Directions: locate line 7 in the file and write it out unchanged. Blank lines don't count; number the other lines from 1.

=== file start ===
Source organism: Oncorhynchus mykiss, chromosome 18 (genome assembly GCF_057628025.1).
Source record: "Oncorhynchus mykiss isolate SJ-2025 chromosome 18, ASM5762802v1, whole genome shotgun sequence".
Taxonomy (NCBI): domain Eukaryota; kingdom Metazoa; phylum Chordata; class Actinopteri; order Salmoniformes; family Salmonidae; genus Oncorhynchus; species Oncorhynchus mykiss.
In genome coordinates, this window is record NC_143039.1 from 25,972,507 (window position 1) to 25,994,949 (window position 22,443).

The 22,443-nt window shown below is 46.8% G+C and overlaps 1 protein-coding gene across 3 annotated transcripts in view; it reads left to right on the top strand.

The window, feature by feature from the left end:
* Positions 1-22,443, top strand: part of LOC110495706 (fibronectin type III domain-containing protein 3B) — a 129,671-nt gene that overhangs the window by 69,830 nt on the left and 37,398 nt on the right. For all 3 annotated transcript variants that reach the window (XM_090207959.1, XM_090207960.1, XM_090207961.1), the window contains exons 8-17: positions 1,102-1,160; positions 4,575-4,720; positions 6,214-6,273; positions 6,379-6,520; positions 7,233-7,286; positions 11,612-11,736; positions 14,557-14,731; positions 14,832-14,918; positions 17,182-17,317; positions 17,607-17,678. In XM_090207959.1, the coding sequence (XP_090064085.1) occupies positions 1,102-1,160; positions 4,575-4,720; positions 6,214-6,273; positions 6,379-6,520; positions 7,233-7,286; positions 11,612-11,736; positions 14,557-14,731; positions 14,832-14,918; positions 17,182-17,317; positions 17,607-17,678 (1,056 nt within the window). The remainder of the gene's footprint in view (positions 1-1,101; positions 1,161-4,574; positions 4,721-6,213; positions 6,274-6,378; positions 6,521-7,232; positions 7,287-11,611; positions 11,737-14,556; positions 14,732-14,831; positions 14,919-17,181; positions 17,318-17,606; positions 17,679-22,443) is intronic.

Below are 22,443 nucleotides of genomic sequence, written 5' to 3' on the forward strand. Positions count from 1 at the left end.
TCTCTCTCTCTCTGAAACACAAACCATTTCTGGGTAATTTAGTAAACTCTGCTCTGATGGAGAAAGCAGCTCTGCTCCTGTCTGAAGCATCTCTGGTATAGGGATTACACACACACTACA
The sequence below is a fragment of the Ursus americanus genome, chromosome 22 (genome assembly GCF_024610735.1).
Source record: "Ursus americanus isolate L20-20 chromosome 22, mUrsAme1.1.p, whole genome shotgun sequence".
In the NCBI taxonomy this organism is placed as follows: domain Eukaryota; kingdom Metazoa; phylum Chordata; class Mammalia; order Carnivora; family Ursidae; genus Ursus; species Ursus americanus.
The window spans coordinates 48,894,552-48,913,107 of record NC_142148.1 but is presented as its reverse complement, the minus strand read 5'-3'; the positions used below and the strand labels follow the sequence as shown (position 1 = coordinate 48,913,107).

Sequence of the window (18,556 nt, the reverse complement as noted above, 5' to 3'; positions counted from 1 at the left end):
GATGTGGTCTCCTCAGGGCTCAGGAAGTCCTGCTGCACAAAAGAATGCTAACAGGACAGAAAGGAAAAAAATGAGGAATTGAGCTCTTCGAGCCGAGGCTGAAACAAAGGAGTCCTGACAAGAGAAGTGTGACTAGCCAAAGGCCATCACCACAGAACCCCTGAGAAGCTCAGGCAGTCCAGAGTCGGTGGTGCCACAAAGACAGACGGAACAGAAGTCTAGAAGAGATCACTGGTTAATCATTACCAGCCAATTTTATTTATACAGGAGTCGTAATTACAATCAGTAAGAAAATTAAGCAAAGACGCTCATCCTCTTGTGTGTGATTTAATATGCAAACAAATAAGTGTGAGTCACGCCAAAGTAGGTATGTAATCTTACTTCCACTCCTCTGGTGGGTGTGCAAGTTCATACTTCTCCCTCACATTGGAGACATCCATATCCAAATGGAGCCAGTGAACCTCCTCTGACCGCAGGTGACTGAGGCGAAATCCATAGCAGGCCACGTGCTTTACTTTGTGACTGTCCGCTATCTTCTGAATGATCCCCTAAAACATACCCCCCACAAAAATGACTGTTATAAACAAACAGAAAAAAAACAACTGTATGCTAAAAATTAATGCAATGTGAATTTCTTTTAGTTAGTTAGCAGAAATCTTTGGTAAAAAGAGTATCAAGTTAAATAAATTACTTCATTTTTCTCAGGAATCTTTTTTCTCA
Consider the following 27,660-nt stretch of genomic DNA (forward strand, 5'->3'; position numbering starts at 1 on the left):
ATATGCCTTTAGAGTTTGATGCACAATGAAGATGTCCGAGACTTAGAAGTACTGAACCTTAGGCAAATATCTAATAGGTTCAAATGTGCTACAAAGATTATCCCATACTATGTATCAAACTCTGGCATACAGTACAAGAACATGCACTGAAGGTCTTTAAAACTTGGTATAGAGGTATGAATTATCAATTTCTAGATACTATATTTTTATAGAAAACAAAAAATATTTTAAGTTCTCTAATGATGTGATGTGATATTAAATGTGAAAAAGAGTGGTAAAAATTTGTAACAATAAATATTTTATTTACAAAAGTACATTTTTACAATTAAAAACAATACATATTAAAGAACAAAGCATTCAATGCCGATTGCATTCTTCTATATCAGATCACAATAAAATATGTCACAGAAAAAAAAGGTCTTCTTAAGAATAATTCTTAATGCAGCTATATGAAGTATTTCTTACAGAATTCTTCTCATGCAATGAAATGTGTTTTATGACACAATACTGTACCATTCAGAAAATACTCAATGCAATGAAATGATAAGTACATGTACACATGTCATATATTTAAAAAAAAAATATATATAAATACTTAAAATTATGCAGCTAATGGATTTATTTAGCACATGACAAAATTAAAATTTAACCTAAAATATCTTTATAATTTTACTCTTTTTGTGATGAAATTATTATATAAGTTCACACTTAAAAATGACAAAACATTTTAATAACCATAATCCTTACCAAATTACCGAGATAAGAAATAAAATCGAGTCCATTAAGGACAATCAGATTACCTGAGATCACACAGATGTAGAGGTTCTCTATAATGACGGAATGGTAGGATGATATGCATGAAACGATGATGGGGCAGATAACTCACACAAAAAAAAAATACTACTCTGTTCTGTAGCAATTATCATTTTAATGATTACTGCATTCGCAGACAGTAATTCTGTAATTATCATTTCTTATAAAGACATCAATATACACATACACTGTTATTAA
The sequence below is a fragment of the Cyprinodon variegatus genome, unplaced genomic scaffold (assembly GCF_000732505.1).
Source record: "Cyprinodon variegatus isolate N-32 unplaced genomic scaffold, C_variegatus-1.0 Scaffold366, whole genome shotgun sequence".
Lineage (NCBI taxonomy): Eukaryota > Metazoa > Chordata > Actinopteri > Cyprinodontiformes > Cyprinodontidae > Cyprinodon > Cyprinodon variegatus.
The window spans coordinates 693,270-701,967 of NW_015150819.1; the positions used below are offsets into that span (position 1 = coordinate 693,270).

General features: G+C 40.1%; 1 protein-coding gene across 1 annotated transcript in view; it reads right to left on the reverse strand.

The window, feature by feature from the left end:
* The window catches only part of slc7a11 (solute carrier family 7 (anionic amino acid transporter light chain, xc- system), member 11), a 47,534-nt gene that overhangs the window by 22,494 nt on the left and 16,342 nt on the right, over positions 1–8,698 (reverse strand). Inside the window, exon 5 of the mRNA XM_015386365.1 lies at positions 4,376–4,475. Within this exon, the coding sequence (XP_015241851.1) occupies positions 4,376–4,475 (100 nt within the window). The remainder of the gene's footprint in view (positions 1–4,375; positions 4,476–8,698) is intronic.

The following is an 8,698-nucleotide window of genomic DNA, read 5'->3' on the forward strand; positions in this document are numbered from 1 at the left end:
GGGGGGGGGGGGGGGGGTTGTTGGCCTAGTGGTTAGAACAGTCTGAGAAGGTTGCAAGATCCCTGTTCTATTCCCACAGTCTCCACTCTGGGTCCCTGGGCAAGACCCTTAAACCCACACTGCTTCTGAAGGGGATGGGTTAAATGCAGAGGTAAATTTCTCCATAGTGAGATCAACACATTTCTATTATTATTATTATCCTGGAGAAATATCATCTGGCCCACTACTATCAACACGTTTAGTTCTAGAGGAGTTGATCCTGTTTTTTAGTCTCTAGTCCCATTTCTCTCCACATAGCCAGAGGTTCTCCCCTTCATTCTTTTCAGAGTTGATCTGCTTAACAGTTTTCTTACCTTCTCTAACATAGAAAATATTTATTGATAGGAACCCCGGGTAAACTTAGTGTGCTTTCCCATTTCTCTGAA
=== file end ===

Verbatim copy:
* Positions 1-22,443, top strand: part of LOC110495706 (fibronectin type III domain-containing protein 3B) — a 129,671-nt gene that overhangs the window by 69,830 nt on the left and 37,398 nt on the right. For all 3 annotated transcript variants that reach the window (XM_090207959.1, XM_090207960.1, XM_090207961.1), the window contains exons 8-17: positions 1,102-1,160; positions 4,575-4,720; positions 6,214-6,273; positions 6,379-6,520; positions 7,233-7,286; positions 11,612-11,736; positions 14,557-14,731; positions 14,832-14,918; positions 17,182-17,317; positions 17,607-17,678. In XM_090207959.1, the coding sequence (XP_090064085.1) occupies positions 1,102-1,160; positions 4,575-4,720; positions 6,214-6,273; positions 6,379-6,520; positions 7,233-7,286; positions 11,612-11,736; positions 14,557-14,731; positions 14,832-14,918; positions 17,182-17,317; positions 17,607-17,678 (1,056 nt within the window). The remainder of the gene's footprint in view (positions 1-1,101; positions 1,161-4,574; positions 4,721-6,213; positions 6,274-6,378; positions 6,521-7,232; positions 7,287-11,611; positions 11,737-14,556; positions 14,732-14,831; positions 14,919-17,181; positions 17,318-17,606; positions 17,679-22,443) is intronic.